not to be missed.
on January 27, 2000
This is my first DragonLance Book and it was Exetremely Good! I highly recommend it. It contains Suspence, Violence, Easy-to-Understand Material and an Outstanding Plot. The Novel is about the Kagonesti Elves and their honorable struggle against tyranny of several opponents who strive to bring the Wild Elves' lives in the forest to a gruesome ends. These Enemies includ the House Elves, Queen Tahkis, Istar (humans), and the multi-colored dragons. Join Kagonos, Ashtaway, and Iydahoe in their heroic attempts in keeping the Kagonseti free from domestication and eradication.
on March 15, 1999
This is a great piece of fantasy: the story of one group of people struggling against oppressive elves, forces of evil, fanatical humans, and the wrath of the gods themselves... it's everything good fantasy should be. It's not everything a good book should be. I found the Kagonesti tribe to be extremely one-sided at times, a bit too clean for my tastes. But I must give credit to the author for showing evolution within the tribe between three leaders. It's a delightful read and there's no major reason not to read it - just a few things that needed to be tweaked.
on September 25, 1999
Being a big fan of Elves myself, I never really knew much about the Kagonesti. This book descended upon me in the summer and I could not put it down. Quite possibly the best history I have read. It spans well over three generations, shows everything about the relationship with the Silver Dragons. The only thing that I can find to complain about it is the fact that it spent a bit too much time on battles with other cultures, instead of describing the society itself, which does seem a little one-sided.
on November 27, 1999
The book was excellent. I have always wanted to know where the Wild Elves came from, and how they came to be called the Kagonesti. The covenant between the Elderwild and the Silver Dragons is of great historical value to Krynn, symbolized by the twin Ram's Horns. The fact that Ashtaway and Iydahoe became great Pathfinders when they were only simple warriors, are two stories worth the tell. Hey, for three not-too-short stories in one book...its a steal!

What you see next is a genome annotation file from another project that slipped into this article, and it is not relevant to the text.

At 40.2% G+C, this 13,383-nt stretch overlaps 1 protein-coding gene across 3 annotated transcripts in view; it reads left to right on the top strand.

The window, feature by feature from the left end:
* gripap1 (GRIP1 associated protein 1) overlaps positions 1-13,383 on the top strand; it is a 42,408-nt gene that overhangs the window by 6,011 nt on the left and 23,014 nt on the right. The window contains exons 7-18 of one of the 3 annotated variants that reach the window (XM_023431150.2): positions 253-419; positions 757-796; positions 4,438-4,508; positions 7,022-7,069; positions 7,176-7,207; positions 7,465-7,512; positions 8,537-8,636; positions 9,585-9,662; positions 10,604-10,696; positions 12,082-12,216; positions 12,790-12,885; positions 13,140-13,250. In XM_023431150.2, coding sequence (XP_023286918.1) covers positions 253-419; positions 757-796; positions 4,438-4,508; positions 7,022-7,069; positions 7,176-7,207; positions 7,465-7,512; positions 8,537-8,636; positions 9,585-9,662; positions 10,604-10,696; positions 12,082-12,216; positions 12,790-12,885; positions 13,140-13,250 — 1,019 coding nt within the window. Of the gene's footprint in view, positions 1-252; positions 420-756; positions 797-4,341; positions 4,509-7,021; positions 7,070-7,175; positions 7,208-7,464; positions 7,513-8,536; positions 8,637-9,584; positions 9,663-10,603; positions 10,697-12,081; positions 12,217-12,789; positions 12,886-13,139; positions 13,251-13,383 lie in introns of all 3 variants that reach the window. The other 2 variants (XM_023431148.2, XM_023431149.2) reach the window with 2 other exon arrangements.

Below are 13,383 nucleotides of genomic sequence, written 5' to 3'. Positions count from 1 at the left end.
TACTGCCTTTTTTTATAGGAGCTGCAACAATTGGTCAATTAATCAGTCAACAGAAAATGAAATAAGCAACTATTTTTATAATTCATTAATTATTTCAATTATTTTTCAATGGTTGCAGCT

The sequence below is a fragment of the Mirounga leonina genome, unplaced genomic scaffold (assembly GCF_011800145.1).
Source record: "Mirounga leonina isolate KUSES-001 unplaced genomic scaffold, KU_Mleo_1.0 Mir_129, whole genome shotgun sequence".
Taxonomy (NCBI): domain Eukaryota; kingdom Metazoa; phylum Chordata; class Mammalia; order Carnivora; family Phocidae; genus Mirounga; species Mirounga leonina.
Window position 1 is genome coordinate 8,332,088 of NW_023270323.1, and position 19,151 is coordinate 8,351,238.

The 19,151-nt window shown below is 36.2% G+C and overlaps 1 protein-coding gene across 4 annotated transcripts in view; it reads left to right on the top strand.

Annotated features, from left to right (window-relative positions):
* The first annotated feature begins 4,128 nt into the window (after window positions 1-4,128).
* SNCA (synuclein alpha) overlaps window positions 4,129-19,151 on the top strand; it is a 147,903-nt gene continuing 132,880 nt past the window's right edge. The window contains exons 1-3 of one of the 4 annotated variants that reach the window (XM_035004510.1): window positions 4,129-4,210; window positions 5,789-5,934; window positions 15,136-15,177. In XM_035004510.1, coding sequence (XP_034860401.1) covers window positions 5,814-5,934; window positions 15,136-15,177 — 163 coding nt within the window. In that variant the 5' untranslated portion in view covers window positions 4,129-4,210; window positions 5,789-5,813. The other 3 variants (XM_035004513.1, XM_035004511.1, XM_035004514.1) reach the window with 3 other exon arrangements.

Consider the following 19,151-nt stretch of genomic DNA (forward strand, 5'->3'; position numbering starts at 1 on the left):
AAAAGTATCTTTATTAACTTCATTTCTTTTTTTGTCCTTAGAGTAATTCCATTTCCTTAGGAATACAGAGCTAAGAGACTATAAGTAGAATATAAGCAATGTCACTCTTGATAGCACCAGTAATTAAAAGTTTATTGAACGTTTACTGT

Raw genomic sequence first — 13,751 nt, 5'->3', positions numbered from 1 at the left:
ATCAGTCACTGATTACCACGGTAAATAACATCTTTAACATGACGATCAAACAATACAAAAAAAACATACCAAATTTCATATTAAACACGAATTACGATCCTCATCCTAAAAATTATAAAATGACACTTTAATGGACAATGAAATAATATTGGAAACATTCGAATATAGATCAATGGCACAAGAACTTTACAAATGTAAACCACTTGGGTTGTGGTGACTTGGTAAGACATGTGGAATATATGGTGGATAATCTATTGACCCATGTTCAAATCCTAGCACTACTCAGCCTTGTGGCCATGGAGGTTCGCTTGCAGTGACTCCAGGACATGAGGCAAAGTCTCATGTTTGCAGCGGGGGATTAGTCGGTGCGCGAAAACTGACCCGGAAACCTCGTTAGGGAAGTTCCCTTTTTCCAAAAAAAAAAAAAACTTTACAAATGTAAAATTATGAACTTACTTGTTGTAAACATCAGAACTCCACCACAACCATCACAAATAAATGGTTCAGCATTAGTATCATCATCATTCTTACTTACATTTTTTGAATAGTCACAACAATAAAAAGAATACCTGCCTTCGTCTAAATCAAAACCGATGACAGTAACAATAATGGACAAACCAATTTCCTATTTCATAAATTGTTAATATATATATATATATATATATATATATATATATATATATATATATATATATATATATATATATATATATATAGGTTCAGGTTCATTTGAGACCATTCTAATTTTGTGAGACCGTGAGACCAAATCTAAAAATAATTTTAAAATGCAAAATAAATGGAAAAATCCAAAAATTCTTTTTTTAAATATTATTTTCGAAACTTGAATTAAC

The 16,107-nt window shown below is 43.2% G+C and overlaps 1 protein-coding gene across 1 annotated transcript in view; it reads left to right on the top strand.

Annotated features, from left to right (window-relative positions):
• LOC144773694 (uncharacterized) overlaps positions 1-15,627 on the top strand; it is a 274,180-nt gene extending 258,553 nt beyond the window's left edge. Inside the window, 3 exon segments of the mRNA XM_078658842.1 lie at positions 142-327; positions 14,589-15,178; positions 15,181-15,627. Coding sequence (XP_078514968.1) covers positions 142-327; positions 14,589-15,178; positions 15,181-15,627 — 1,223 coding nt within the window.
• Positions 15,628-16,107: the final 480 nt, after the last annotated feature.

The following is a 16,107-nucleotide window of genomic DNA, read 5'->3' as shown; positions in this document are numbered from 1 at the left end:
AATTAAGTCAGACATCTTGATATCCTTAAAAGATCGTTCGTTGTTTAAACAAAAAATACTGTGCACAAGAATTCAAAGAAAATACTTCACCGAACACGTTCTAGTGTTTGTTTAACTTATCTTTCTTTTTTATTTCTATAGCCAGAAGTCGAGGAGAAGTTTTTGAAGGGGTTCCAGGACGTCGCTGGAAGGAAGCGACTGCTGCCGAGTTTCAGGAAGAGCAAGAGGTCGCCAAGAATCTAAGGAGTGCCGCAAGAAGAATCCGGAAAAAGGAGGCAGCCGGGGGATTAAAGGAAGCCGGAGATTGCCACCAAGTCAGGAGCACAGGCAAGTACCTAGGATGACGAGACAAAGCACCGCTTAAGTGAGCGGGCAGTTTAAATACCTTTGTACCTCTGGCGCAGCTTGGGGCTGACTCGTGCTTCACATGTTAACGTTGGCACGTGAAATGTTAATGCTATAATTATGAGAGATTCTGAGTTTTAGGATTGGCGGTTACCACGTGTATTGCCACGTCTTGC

on April 22, 1998
I thought that this book was quite possibly the most interesting book that I read in my life. While reading this book Tolken will seem like the three year old next door compared to the wonderful storyline of this book. It is based around the war of good and evil, the classic struggle that still goes on today. In it a male elf by the name of Kagonos, who meets a dragon with the only means to destroy the evil threat.
on August 10, 2000
This enchanting epic fantasy takes you on an adventure through centuries of magic and wonder. The story evolves from the simple life of the wild-elves to the supreme power and wrath of gods. Elves, dragons, wizards, and other creatures fight against and with eachother in a series of brilliantly descriptive scenes. The story remains gripping and compelling throughout. I can't wait to read the next one.
on March 5, 2000
Very nice view points in this book. This book is nearly as good as its counterpart, The Dragons. This book is very realistic with its wars at the appropriate times and the tribes of Kagonesti responding to the destruction of their forests and the historical facts as viewed by the Pathfinders of the Kagonesti. A definite must read.